From the longtime CEO and chairman of Starbucks, a work about the new responsibilities that leaders, businesses, and citizens share in American society today—as viewed through the intimate lens of one man’s life and work.
Mr. Schultz’s recollections of youth would have made a fine memoir on their own ... It’s when he writes about his later career and tries to connect his experiences to the poor state of our politics—in other words, when he tries to tell us why he’d be a great president—that Mr. Schultz bores and exasperates. He strikes me as a brilliant entrepreneur but almost certainly a bad politician: a man bursting with ideas but bereft of coherent political principles.
From the Ground Up belongs to the Fuck You: How I Became a Billionaire and You Didn’t genre that has an oddly persistent market in America ... Because it’s also designed to double as an extended stump speech, it’s a particularly difficult read — the boring and insincere autobiography of a pretentious oligarch who probably hasn’t been told to his face he’s full of shit since the first Bush administration ... The Starbucks origin story is a Freudian horror flick, though Schultz doesn’t tell it that way ... Once you get past the somewhat interesting 'avenging my loser Dad' portions, the rest of the book is just collections of clichés lifted variously from the campaign-lit and CEO-bio genres. Schultz’s mind is a giant T-shirt ... exceptionally dull, so completely devoid of ideas that it’s almost interesting. Schultz makes the Romney family cookbook read like Dante’s Inferno.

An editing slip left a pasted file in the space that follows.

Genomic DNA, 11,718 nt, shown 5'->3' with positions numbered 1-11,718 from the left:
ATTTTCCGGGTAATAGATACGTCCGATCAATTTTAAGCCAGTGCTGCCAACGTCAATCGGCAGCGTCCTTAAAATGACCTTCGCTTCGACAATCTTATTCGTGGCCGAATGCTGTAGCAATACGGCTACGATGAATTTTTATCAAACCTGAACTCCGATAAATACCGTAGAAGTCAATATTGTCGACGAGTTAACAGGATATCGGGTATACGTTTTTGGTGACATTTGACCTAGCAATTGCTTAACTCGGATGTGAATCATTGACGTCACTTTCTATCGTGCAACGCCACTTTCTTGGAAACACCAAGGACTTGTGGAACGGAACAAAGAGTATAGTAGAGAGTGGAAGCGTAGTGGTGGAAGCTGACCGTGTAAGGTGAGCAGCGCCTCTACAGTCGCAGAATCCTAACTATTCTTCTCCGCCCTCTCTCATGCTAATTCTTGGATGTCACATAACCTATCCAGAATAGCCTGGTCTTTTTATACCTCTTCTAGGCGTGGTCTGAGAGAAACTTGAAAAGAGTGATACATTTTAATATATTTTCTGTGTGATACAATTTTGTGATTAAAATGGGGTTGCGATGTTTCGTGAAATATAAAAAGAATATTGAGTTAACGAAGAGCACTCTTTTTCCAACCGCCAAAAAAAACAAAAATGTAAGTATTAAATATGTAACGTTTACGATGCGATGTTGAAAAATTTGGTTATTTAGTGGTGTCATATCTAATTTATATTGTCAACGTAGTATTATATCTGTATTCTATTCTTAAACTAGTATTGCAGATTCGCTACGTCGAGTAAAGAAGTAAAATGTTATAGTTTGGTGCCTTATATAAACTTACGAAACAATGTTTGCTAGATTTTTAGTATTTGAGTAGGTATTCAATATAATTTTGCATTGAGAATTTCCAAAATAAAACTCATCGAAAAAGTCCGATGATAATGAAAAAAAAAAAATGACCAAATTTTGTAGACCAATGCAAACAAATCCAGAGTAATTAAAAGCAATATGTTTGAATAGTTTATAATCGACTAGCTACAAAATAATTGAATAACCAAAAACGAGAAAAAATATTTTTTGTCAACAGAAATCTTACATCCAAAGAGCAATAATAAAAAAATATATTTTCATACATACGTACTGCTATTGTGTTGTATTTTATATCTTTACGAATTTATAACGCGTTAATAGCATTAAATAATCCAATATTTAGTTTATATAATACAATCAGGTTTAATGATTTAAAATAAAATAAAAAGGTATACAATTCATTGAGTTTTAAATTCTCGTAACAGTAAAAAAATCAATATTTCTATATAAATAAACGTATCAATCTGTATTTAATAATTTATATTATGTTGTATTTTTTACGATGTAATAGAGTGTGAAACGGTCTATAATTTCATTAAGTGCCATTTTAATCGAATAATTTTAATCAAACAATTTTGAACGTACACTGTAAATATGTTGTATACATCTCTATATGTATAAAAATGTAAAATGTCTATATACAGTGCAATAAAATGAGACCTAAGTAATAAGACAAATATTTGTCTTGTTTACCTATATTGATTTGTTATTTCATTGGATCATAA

Schultz argues that America’s political instability is driven by the government’s lack of fiscal discipline (just as his family’s instability was driven by his spendthrift father). What the country needs, then, is the same approach that made him rich: to pull itself up by the bootstraps, and tighten its belt. But Schultz has taken the wrong lessons from his childhood. If anything, From the Ground Up is an argument for the government to do more, not less, to help its most vulnerable people—exactly the argument being made by the Democrats whom Schultz has spent the past week mocking ... Looking back at his childhood, Schultz doesn’t see missing social programs that could have helped unskilled laborers like his father; he sees missing companies like Starbucks that could have given him an identity ... Schultz’s perspective of his childhood is hopelessly clouded by his subsequent professional success and extravagant wealth.